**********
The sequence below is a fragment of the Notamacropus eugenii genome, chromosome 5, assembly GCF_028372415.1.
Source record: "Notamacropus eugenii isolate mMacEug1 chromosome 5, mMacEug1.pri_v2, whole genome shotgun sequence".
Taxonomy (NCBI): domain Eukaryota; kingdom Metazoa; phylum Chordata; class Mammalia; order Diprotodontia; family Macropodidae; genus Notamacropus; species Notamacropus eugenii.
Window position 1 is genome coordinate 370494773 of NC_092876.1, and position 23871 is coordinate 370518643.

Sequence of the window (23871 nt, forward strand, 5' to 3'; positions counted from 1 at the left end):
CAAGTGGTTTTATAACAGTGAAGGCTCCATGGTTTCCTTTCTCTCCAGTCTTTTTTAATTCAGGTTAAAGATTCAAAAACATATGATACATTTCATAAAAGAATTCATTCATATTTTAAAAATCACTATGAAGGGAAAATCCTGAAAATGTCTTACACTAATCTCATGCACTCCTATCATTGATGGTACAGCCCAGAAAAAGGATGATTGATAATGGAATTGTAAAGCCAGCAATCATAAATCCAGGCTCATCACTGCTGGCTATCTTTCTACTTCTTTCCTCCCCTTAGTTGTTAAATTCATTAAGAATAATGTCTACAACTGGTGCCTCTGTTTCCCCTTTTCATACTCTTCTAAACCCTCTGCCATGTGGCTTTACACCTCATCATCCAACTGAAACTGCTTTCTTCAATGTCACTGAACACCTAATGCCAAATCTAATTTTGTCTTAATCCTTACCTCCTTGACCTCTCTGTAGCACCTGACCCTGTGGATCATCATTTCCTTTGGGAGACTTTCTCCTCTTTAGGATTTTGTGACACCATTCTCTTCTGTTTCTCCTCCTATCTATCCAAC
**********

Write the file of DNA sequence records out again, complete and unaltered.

The sequence below is a fragment of the Notamacropus eugenii genome, chromosome 5, assembly GCF_028372415.1.
Source record: "Notamacropus eugenii isolate mMacEug1 chromosome 5, mMacEug1.pri_v2, whole genome shotgun sequence".
Taxonomy (NCBI): domain Eukaryota; kingdom Metazoa; phylum Chordata; class Mammalia; order Diprotodontia; family Macropodidae; genus Notamacropus; species Notamacropus eugenii.
Window position 1 is genome coordinate 370494773 of NC_092876.1, and position 23871 is coordinate 370518643.

Sequence of the window (23871 nt, forward strand, 5' to 3'; positions counted from 1 at the left end):
CAAGTGGTTTTATAACAGTGAAGGCTCCATGGTTTCCTTTCTCTCCAGTCTTTTTTAATTCAGGTTAAAGATTCAAAAACATATGATACATTTCATAAAAGAATTCATTCATATTTTAAAAATCACTATGAAGGGAAAATCCTGAAAATGTCTTACACTAATCTCATGCACTCCTATCATTGATGGTACAGCCCAGAAAAAGGATGATTGATAATGGAATTGTAAAGCCAGCAATCATAAATCCAGGCTCATCACTGCTGGCTATCTTTCTACTTCTTTCCTCCCCTTAGTTGTTAAATTCATTAAGAATAATGTCTACAACTGGTGCCTCTGTTTCCCCTTTTCATACTCTTCTAAACCCTCTGCCATGTGGCTTTACACCTCATCATCCAACTGAAACTGCTTTCTTCAATGTCACTGAACACCTAATGCCAAATCTAATTTTGTCTTAATCCTTACCTCCTTGACCTCTCTGTAGCACCTGACCCTGTGGATCATCATTTCCTTTGGGAGACTTTCTCCTCTTTAGGATTTTGTGACACCATTCTCTTCTGTTTCTCCTCCTATCTATCCAAC